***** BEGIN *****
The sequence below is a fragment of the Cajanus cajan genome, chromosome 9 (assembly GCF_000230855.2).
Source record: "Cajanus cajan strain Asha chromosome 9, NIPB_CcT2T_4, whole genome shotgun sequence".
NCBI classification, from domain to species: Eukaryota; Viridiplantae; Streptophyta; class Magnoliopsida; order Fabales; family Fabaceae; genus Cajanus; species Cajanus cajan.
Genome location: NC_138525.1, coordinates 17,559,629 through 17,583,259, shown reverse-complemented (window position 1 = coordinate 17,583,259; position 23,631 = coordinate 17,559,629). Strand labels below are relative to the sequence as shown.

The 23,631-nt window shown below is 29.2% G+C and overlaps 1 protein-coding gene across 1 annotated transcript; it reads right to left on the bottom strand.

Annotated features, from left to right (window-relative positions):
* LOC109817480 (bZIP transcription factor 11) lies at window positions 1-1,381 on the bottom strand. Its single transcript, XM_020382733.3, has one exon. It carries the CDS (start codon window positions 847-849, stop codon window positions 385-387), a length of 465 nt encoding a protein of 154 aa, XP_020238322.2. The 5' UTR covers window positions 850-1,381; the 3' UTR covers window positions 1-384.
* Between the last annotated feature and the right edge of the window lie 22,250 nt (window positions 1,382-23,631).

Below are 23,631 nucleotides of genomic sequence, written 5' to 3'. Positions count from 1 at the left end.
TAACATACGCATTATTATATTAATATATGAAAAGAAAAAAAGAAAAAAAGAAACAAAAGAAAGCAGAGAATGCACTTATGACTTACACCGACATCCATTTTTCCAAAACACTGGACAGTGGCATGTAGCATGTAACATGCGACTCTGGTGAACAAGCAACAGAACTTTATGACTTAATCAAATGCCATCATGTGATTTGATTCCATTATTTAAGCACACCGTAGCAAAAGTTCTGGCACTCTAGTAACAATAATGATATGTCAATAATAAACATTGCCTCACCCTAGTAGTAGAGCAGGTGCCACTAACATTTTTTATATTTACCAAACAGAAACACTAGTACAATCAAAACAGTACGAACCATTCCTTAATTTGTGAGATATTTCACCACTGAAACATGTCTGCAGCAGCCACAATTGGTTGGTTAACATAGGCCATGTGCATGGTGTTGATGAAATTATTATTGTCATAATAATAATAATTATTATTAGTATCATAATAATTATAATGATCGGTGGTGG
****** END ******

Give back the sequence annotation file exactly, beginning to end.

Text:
The sequence below is a fragment of the Cajanus cajan genome, chromosome 9 (assembly GCF_000230855.2).
Source record: "Cajanus cajan strain Asha chromosome 9, NIPB_CcT2T_4, whole genome shotgun sequence".
NCBI classification, from domain to species: Eukaryota; Viridiplantae; Streptophyta; class Magnoliopsida; order Fabales; family Fabaceae; genus Cajanus; species Cajanus cajan.
Genome location: NC_138525.1, coordinates 17,559,629 through 17,583,259, shown reverse-complemented (window position 1 = coordinate 17,583,259; position 23,631 = coordinate 17,559,629). Strand labels below are relative to the sequence as shown.

The 23,631-nt window shown below is 29.2% G+C and overlaps 1 protein-coding gene across 1 annotated transcript; it reads right to left on the bottom strand.

Annotated features, from left to right (window-relative positions):
* LOC109817480 (bZIP transcription factor 11) lies at window positions 1-1,381 on the bottom strand. Its single transcript, XM_020382733.3, has one exon. It carries the CDS (start codon window positions 847-849, stop codon window positions 385-387), a length of 465 nt encoding a protein of 154 aa, XP_020238322.2. The 5' UTR covers window positions 850-1,381; the 3' UTR covers window positions 1-384.
* Between the last annotated feature and the right edge of the window lie 22,250 nt (window positions 1,382-23,631).

Below are 23,631 nucleotides of genomic sequence, written 5' to 3'. Positions count from 1 at the left end.
TAACATACGCATTATTATATTAATATATGAAAAGAAAAAAAGAAAAAAAGAAACAAAAGAAAGCAGAGAATGCACTTATGACTTACACCGACATCCATTTTTCCAAAACACTGGACAGTGGCATGTAGCATGTAACATGCGACTCTGGTGAACAAGCAACAGAACTTTATGACTTAATCAAATGCCATCATGTGATTTGATTCCATTATTTAAGCACACCGTAGCAAAAGTTCTGGCACTCTAGTAACAATAATGATATGTCAATAATAAACATTGCCTCACCCTAGTAGTAGAGCAGGTGCCACTAACATTTTTTATATTTACCAAACAGAAACACTAGTACAATCAAAACAGTACGAACCATTCCTTAATTTGTGAGATATTTCACCACTGAAACATGTCTGCAGCAGCCACAATTGGTTGGTTAACATAGGCCATGTGCATGGTGTTGATGAAATTATTATTGTCATAATAATAATAATTATTATTAGTATCATAATAATTATAATGATCGGTGGTGG